Nonprofit Institute is Spearheading Multi-stakeholder Partnership to Use Computer Model to Make Drugs Safer

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Nonprofit Institute is Spearheading Multi-stakeholder Partnership to Use Computer Model to Make Drugs Safer

Published: September 14, 2012
This article has been reprinted with permission from The Hamner Insitutes for Health Sciences. The article was originally published here.

The Hamner Institutes for Health Sciences (The Hamner) has announced the formation of the DILI-sim Initiative, a pre-competitive partnership between The Hamner and a diverse set of stakeholders to develop a computational model that will predict whether new drug candidates will cause drug-induced liver injury (DILI) in patients. The goals of the Initiative are to improve patient safety, reduce the need for animal testing, and reduce the costs and time necessary to develop new drugs. It is the intent of the DILI-sim Initiative to make the model, in the form of DILIsymTM software, broadly available so that it may be used by the pharmaceutical industry, the U.S. Food and Drug Administration (FDA), and other entities in academia, government and industry.

Current members of the Initiative include Amgen, AstraZeneca, Eli Lilly and Company, GlaxoSmithKline, Janssen Research & Development, LLC, Merck, Novartis Pharmaceuticals, Pfizer and Sanofi. It is anticipated that additional members will join as the Initiative continues to grow and meet its objectives. The FDA is involved as well, providing support for one of the modelers on the project.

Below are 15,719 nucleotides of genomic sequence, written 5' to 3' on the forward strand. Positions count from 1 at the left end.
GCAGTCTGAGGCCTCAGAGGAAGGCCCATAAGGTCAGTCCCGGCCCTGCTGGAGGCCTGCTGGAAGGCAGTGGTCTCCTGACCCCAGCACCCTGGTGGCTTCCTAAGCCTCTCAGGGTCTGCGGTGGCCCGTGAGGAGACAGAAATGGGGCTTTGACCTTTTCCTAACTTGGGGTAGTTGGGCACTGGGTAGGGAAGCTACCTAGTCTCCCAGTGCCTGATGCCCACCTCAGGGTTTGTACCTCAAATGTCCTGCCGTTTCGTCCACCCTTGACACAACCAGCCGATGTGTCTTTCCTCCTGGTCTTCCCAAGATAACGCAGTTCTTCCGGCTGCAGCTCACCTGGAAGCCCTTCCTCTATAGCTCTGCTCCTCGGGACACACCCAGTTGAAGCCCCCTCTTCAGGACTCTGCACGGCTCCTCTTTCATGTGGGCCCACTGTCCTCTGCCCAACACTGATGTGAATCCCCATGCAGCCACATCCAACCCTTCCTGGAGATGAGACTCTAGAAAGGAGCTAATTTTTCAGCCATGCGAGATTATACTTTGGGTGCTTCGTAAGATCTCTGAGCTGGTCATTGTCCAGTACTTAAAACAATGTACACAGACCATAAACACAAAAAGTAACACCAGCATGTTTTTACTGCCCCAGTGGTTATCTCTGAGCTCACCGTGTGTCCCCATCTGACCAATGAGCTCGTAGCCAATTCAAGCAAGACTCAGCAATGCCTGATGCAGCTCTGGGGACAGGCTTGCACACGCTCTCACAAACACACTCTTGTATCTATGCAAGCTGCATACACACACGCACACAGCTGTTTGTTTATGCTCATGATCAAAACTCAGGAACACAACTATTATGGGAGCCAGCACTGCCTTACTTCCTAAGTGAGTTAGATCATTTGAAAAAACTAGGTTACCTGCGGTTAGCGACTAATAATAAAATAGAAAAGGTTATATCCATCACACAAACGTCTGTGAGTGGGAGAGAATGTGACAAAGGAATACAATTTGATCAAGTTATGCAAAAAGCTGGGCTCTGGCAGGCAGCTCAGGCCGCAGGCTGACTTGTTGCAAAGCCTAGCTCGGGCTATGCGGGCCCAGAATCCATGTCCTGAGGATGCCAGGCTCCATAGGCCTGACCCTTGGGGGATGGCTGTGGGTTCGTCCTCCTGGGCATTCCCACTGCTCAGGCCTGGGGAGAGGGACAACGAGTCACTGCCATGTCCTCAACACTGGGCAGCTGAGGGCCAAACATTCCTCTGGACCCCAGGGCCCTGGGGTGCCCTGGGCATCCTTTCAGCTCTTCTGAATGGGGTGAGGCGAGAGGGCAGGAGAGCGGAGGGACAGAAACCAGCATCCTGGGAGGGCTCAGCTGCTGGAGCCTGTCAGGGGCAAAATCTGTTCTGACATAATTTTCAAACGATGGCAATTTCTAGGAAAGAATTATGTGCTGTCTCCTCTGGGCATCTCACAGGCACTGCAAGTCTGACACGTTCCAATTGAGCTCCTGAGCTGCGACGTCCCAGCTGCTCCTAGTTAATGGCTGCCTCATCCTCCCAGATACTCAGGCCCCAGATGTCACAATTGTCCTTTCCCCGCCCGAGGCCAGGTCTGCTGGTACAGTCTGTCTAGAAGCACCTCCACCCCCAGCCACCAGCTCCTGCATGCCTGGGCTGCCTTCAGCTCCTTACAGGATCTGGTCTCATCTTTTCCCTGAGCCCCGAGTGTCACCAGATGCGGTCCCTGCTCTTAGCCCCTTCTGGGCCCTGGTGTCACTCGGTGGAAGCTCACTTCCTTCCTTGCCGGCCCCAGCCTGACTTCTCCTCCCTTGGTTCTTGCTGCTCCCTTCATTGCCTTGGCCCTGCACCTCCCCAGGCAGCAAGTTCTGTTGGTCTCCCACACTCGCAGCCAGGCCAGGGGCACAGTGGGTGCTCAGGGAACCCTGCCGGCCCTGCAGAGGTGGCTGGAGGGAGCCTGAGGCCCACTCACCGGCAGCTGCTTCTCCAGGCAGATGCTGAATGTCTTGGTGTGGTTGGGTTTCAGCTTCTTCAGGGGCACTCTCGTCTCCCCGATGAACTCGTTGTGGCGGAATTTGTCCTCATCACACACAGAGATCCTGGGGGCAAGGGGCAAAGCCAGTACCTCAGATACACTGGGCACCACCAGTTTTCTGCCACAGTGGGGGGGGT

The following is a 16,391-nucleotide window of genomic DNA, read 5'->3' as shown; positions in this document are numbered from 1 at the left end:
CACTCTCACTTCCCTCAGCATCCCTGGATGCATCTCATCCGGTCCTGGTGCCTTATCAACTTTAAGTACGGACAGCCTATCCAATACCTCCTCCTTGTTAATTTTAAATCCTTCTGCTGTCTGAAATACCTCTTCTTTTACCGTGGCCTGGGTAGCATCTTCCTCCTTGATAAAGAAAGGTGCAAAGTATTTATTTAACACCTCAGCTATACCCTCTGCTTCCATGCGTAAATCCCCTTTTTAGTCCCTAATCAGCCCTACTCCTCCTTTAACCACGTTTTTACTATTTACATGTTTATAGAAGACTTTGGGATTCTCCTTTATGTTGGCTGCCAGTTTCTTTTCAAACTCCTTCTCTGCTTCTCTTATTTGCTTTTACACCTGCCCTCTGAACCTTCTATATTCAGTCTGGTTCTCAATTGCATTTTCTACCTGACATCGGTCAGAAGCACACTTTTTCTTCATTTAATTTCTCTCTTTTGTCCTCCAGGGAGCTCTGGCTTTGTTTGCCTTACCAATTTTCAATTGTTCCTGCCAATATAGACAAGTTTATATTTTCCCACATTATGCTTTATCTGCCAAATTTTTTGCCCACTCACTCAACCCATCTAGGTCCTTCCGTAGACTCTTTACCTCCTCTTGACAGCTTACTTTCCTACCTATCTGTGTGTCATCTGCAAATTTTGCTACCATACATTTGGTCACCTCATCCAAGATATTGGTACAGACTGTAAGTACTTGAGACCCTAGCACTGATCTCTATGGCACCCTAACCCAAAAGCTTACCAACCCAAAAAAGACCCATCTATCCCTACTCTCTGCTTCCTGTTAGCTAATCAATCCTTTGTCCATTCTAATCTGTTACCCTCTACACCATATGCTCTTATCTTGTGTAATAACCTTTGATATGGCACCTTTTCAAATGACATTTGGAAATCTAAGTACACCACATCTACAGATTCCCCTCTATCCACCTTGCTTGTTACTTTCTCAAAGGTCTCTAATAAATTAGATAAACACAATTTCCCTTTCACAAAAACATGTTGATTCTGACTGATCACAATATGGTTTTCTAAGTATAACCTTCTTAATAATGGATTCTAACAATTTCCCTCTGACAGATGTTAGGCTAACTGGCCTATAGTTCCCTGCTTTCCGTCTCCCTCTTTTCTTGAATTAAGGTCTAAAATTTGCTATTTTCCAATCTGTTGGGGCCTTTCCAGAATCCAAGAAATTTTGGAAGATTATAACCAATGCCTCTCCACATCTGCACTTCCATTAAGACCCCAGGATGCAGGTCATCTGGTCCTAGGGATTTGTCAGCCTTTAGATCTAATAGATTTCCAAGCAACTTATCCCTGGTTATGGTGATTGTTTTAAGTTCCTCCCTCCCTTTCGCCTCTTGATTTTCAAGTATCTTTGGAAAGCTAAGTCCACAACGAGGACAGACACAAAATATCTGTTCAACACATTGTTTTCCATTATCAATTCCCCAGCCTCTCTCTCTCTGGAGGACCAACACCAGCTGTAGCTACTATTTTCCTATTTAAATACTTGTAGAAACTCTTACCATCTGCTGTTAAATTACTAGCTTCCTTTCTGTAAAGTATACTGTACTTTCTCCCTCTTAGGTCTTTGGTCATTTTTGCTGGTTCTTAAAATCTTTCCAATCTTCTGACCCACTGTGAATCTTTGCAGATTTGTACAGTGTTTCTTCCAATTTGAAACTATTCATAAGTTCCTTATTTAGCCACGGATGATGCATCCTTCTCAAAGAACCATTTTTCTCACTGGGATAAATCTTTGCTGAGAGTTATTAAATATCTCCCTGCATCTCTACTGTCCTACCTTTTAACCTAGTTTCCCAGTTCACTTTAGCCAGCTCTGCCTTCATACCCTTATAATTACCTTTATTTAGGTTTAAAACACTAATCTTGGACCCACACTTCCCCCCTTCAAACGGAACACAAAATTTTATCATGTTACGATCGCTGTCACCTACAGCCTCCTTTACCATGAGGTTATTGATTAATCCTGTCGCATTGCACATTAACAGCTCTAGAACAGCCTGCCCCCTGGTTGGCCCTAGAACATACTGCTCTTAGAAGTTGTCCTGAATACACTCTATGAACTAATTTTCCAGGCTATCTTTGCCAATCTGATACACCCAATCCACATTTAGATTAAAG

The Initiative will provide a forum for sharing knowledge and experiences related to DILI across the partner organizations. Top experts from the stakeholders will help to identify relevant data to be incorporated into the computational model, and to recommend reasonable standards for developing, using and accessing DILIsym™ software. In the process of producing DILIsym™ software, the Initiative will advance fundamental understanding of the mechanisms that cause DILI. This knowledge should aid in the development of safer new drugs in the future, and help identify improved tests to monitor patient safety in clinical trials and in clinical practice.


“Liver toxicity remains the major organ toxicity that limits development of new drugs and drives up their costs,” said Dr. Paul Watkins, director of The Hamner-University of North Carolina Institute for Drug Safety Sciences and chair of the DILI-sim Initiative. “The DILI-sim Initiative addresses this problem by bringing together the top experts in the world to share and analyze critical data that has not been previously accessible to the scientific community.”

“Innovative approaches to researching drug-induced liver injury, like those being used by The Hamner Institutes, are critical to understanding this serious adverse drug event,” said Dr. Janet Woodcock, director of the Center for Drug Evaluation and Research (CDER) at the FDA. “The FDA looks forward to the results of The Hamner’s research in this area.”